• Add the oil, syrup or honey, and vanilla to the bowl. Stir until everything is coated. Riley’s Tip: pour the oil into the 1/3 cut measure first, then add to the mixture. Use the same oil-coated cup for the syrup or honey and it won’t stick!
  • Get a big flat baking sheet and put down a sheet of baking parchment paper so it won’t stick to the pan.
  • Spread the granola out in an even layer.
  • Bake for 40 minutes until lightly browned.
  • Take it out of the oven. Use oven mitts and be careful!!
  • Let cool completely.
  • Mix in the craisins or strawberries.
  • Store in an airtight container. I use a big glass jar with a steel lid that works great and is environmentally friendly too.

Yield – 4-6 cups of granola

Riley’s Rockin’ Recipes are designed for kids to make at home with easy to find ingredients, and are brought to you by Sodexo and the MUSC Office of Health Promotion.

More Recipes:

Healthy Hummus

Healthy Hummus

Make these protein-packed dips just the way you like them! It’s easy to go gluten-free or dairy-free by adjusting the ingredients, too.

White Bean Hummus

  • 1 can (14 ounce) cannellini beans
  • 1 tablespoon tahini (sesame paste)
  • 2 cloves fresh garlic, chopped
  • 3 tablespoons lemon juice
  • 3 tablespoons lemon juice
  • 2 tablespoons extra-virgin olive oil
  • 1/4 teaspoon salt

Black Bean Hummus

  • 1 can (14 oz) black beans
  • 1/3 cup salsa (mild or hot)
  • 1/2 teaspoon cumin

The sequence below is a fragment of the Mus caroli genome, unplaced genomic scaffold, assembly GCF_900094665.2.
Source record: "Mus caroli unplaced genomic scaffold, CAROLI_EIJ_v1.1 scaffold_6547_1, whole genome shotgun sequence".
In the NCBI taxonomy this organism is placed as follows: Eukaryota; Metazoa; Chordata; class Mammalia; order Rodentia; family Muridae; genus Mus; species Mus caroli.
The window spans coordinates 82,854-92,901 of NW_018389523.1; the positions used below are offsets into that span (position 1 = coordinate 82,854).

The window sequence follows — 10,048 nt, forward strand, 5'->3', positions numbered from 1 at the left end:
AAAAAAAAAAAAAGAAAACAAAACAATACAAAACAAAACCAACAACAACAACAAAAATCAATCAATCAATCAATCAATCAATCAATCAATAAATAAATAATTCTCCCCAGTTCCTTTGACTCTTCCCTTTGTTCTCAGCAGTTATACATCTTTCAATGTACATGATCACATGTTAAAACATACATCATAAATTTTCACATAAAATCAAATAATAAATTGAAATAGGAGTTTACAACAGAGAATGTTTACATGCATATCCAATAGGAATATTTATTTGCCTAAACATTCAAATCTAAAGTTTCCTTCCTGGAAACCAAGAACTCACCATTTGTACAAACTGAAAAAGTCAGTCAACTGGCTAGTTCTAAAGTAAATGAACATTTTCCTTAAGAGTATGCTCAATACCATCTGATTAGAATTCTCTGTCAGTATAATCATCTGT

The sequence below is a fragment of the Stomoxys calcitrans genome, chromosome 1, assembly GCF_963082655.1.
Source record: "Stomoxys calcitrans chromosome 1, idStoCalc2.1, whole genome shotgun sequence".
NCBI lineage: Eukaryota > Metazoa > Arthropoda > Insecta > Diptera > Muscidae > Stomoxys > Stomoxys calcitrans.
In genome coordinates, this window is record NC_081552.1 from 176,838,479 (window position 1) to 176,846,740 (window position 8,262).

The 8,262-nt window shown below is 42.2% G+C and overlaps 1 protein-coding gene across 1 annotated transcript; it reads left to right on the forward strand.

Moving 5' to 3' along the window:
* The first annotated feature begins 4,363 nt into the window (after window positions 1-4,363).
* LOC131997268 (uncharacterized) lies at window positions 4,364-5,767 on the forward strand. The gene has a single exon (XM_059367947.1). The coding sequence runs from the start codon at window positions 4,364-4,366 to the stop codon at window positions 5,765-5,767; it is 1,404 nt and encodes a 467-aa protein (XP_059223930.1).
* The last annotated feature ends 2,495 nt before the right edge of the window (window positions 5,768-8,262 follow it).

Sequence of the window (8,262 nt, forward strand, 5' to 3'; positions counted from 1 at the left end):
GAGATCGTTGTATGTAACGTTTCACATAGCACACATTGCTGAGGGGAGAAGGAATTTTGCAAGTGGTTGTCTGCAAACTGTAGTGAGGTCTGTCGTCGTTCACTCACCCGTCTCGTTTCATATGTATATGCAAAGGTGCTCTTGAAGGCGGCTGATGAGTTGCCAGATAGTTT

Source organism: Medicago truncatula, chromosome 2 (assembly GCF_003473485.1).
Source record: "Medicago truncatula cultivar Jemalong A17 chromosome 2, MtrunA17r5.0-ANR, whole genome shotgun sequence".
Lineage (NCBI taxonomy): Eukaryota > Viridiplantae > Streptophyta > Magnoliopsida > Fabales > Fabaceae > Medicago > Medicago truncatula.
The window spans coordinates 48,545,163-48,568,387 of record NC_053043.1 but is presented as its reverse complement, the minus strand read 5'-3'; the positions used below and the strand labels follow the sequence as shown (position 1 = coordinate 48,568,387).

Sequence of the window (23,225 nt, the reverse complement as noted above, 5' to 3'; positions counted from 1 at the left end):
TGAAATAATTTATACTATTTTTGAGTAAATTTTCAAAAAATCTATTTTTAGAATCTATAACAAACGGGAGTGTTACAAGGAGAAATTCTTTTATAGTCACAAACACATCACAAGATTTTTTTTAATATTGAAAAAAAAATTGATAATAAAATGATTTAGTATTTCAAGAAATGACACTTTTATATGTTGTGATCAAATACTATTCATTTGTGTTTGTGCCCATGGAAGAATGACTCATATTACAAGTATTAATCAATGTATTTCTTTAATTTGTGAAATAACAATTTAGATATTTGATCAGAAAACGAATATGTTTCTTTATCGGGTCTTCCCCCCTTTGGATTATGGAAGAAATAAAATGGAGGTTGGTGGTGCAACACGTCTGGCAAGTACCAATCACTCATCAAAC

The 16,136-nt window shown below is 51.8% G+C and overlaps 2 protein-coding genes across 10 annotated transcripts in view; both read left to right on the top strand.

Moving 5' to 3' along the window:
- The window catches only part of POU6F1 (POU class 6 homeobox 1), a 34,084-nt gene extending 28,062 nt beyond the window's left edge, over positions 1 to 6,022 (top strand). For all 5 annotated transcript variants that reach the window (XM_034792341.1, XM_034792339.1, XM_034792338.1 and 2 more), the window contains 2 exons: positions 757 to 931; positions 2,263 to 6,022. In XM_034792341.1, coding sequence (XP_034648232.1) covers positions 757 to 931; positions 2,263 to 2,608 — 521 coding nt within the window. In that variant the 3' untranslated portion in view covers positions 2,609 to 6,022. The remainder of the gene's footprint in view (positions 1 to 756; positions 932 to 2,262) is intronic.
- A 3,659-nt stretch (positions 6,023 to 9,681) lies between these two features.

• 2 cloves fresh garlic, chopped
  • 1 teaspoon taco seasoning
  • 2 teaspoons lime juice
  • 1 tablespoon water
  • 1/4 teaspoon salt

Asian Hummus

  • 1 can (14 oz) chickpeas or garbanzo beans
  • 1 clove garlic, chopped
  • 1/4 teaspoon ground ginger
  • 2 tablespoons soy sauce or tamari sauce (gluten free)
  • 1 tablespoon rice vinegar
  • 1 tablespoon sesame oil
  • 1 tablespoon water

Snickerdoodle Hummus

  • 1 can (14 oz) chickpeas or garbanzo beans
  • 1/4 cup almond butter
  • 1/4 cup maple syrup
  • 1/2 teaspoon molasses
  • 2 teaspoons cinnamon
  • 1 teaspoon vanilla
  • 1/8 teaspoon baking powder
  • 1/8 teaspoon salt
  • 1 tablespoon milk or almond milk


  • Drain and rinse the beans in a colander
  • Measure all the other ingredients into a blender, food processor, or mini-prep.
  • Add the beans to the mixture and blend until silky smooth and creamy. You can also mash them by hand with a ricer or fork, though it will take some time to get a smooth consistency.
  • Makes a little more than a cup of hummus.

You can make these recipes your own by adding hot salsa or lemon, chill and enjoy. They make a great after school snack, and fun to eat with pretzels, carrots, or pita chips.

Safety Tip: If the kids are helping, just be sure to use a smooth-edge or safe-cut can opener!

Riley’s Rockin’ Recipes are designed for kids to make at home with easy to find ingredients, and are brought to you by Sodexo and the MUSC Office of Health Promotion.

More Recipes: